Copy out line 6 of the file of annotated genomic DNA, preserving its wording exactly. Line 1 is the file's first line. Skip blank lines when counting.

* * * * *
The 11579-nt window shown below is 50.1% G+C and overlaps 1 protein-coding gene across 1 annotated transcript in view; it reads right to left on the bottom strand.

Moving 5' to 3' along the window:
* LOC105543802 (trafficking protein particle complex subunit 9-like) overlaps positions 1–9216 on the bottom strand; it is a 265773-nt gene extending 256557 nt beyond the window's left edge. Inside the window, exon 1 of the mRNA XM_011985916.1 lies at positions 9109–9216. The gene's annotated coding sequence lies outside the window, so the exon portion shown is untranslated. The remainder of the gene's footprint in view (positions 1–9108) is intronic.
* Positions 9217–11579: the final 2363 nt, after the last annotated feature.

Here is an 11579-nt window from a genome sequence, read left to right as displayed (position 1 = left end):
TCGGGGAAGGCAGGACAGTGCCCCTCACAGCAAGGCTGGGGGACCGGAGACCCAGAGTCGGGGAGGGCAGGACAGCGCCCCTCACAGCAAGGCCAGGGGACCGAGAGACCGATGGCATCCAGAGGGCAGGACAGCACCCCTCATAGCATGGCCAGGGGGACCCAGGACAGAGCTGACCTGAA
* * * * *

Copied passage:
TCGGGGAAGGCAGGACAGTGCCCCTCACAGCAAGGCTGGGGGACCGGAGACCCAGAGTCGGGGAGGGCAGGACAGCGCCCCTCACAGCAAGGCCAGGGGACCGAGAGACCGATGGCATCCAGAGGGCAGGACAGCACCCCTCATAGCATGGCCAGGGGGACCCAGGACAGAGCTGACCTGAA